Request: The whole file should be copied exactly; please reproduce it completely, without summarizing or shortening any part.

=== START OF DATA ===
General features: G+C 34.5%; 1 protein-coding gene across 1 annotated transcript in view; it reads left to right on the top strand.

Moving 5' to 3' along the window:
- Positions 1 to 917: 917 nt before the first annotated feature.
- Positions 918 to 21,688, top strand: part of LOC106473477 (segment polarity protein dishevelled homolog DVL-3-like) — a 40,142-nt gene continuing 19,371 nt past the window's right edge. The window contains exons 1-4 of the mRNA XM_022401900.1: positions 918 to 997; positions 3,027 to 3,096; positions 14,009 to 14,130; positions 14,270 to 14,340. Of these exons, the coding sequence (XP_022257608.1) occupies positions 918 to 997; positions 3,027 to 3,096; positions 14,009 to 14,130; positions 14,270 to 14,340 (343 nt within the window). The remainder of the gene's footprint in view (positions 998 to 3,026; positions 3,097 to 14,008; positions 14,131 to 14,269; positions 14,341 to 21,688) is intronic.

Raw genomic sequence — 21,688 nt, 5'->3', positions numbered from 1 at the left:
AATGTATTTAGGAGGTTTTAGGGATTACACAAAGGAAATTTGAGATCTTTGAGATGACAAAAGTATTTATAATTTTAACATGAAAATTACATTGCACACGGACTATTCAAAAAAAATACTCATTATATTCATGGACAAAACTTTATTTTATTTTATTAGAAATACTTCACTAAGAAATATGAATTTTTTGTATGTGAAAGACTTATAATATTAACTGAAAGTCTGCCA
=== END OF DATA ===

General features: G+C 34.5%; 1 protein-coding gene across 1 annotated transcript in view; it reads left to right on the top strand.

Moving 5' to 3' along the window:
- Positions 1 to 917: 917 nt before the first annotated feature.
- Positions 918 to 21,688, top strand: part of LOC106473477 (segment polarity protein dishevelled homolog DVL-3-like) — a 40,142-nt gene continuing 19,371 nt past the window's right edge. The window contains exons 1-4 of the mRNA XM_022401900.1: positions 918 to 997; positions 3,027 to 3,096; positions 14,009 to 14,130; positions 14,270 to 14,340. Of these exons, the coding sequence (XP_022257608.1) occupies positions 918 to 997; positions 3,027 to 3,096; positions 14,009 to 14,130; positions 14,270 to 14,340 (343 nt within the window). The remainder of the gene's footprint in view (positions 998 to 3,026; positions 3,097 to 14,008; positions 14,131 to 14,269; positions 14,341 to 21,688) is intronic.

Raw genomic sequence — 21,688 nt, 5'->3', positions numbered from 1 at the left:
AATGTATTTAGGAGGTTTTAGGGATTACACAAAGGAAATTTGAGATCTTTGAGATGACAAAAGTATTTATAATTTTAACATGAAAATTACATTGCACACGGACTATTCAAAAAAAATACTCATTATATTCATGGACAAAACTTTATTTTATTTTATTAGAAATACTTCACTAAGAAATATGAATTTTTTGTATGTGAAAGACTTATAATATTAACTGAAAGTCTGCCA